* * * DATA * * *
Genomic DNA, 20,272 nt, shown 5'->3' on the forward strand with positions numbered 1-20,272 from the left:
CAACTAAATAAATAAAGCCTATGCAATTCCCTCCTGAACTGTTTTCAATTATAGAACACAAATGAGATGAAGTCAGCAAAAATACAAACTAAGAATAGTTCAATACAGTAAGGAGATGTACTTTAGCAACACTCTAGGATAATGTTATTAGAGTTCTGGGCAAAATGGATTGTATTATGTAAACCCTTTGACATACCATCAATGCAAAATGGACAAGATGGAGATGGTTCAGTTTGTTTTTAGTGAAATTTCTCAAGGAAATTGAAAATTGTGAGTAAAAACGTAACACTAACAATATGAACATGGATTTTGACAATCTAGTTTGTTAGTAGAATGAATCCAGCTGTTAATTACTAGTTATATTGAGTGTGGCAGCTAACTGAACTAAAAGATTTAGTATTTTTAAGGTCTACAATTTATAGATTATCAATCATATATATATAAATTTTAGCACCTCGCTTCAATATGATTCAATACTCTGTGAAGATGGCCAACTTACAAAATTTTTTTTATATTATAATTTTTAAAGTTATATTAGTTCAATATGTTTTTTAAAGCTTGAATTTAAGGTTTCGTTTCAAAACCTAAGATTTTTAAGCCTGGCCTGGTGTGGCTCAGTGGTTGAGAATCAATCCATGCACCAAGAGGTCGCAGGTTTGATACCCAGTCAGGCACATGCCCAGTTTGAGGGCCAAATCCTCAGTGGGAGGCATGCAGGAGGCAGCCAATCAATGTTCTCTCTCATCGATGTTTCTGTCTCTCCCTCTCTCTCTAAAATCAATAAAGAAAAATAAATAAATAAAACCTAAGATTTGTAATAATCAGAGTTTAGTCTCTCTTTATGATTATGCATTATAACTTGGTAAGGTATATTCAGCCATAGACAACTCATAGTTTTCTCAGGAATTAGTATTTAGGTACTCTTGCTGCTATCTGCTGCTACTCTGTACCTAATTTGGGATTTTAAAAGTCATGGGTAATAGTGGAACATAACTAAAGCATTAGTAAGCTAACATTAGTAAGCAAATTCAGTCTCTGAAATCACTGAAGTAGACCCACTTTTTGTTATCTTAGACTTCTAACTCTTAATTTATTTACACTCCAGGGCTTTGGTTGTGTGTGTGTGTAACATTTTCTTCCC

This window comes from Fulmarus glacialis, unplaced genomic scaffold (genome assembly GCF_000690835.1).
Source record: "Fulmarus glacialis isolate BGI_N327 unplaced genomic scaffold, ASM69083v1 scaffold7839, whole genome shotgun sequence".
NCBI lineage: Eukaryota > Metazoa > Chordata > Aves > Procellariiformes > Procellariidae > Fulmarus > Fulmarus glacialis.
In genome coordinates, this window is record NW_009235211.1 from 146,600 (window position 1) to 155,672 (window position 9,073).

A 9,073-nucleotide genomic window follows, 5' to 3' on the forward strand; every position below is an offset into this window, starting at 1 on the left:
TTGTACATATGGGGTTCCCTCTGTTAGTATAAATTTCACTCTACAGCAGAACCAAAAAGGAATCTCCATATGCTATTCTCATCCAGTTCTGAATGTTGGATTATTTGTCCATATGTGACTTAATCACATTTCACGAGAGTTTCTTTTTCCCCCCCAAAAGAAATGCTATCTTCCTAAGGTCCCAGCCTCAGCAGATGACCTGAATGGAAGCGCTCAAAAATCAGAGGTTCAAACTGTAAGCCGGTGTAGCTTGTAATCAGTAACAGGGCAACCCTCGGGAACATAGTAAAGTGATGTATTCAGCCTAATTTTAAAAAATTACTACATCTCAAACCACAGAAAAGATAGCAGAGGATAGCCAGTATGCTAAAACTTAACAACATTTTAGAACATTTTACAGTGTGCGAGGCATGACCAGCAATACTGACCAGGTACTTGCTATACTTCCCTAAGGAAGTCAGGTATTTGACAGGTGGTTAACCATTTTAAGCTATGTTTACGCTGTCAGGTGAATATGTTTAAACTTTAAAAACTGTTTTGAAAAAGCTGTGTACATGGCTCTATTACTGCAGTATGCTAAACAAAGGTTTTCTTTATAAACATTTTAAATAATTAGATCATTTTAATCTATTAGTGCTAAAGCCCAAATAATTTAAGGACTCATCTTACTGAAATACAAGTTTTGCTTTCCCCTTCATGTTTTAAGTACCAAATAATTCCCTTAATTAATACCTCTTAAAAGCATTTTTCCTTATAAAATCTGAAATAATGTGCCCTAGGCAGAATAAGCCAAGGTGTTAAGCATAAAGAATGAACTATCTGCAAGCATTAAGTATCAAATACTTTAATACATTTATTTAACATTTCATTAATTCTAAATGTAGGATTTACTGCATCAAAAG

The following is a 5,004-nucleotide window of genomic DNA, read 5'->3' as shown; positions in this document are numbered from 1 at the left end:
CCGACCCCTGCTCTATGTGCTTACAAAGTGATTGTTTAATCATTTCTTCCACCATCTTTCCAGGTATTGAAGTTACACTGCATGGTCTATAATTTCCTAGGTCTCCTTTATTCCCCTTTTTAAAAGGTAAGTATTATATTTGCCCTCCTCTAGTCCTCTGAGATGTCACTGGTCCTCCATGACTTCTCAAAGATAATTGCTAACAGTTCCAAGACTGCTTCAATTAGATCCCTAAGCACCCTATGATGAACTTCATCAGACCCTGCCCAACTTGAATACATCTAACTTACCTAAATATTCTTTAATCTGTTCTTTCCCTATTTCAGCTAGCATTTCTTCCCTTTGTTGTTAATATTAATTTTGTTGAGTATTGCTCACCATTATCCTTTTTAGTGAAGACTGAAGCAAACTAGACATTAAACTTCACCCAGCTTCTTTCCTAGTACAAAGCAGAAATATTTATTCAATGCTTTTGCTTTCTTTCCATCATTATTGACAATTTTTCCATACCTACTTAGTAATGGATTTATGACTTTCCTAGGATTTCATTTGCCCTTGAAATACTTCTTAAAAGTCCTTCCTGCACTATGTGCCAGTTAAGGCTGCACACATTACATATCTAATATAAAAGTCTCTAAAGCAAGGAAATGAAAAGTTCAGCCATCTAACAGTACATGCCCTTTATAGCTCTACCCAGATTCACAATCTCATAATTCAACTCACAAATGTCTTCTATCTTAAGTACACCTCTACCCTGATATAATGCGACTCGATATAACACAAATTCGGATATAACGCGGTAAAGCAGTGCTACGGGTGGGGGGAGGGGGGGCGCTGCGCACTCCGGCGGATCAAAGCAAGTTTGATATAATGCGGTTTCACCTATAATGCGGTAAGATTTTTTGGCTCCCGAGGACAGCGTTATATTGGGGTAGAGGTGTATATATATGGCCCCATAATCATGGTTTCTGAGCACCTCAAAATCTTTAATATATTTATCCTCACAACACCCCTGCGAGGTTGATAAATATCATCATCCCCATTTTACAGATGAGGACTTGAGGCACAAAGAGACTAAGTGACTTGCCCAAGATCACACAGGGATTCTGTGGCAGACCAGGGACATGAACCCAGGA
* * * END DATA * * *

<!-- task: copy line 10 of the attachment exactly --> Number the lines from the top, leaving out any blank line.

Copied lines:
CCGACCCCTGCTCTATGTGCTTACAAAGTGATTGTTTAATCATTTCTTCCACCATCTTTCCAGGTATTGAAGTTACACTGCATGGTCTATAATTTCCTAGGTCTCCTTTATTCCCCTTTTTAAAAGGTAAGTATTATATTTGCCCTCCTCTAGTCCTCTGAGATGTCACTGGTCCTCCATGACTTCTCAAAGATAATTGCTAACAGTTCCAAGACTGCTTCAATTAGATCCCTAAGCACCCTATGATGAACTTCATCAGACCCTGCCCAACTTGAATACATCTAACTTACCTAAATATTCTTTAATCTGTTCTTTCCCTATTTCAGCTAGCATTTCTTCCCTTTGTTGTTAATATTAATTTTGTTGAGTATTGCTCACCATTATCCTTTTTAGTGAAGACTGAAGCAAACTAGACATTAAACTTCACCCAGCTTCTTTCCTAGTACAAAGCAGAAATATTTATTCAATGCTTTTGCTTTCTTTCCATCATTATTGACAATTTTTCCATACCTACTTAGTAATGGATTTATGACTTTCCTAGGATTTCATTTGCCCTTGAAATACTTCTTAAAAGTCCTTCCTGCACTATGTGCCAGTTAAGGCTGCACACATTACATATCTAATATAAAAGTCTCTAAAGCAAGGAAATGAAAAGTTCAGCCATCTAACAGTACATGCCCTTTATAGCTCTACCCAGATTCACAATCTCATAATTCAACTCACAAATGTCTTCTATCTTAAGTACACCTCTACCCTGATATAATGCGACTCGATATAACACAAATTCGGATATAACGCGGTAAAGCAGTGCTACGGGTGGGGGGAGGGGGGGCGCTGCGCACTCCGGCGGATCAAAGCAAGTTTGATATAATGCGGTTTCACCTATAATGCGGTAAGATTTTTTGGCTCCCGAGGACAGCGTTATATTGGGGTAGAGGTGTATATATATGGCCCCATAATCATGGTTTCTGAGCACCTCAAAATCTTTAATATATTTATCCTCACAACACCCCTGCGAGGTTGATAAATATCATCATCCCCATTTTACAGATGAGGACTTGAGGCACAAAGAGACTAAGTGACTTGCCCAAGATCACACAGGGATTCTGTGGCAGACCAGGGACATGAACCCAGGA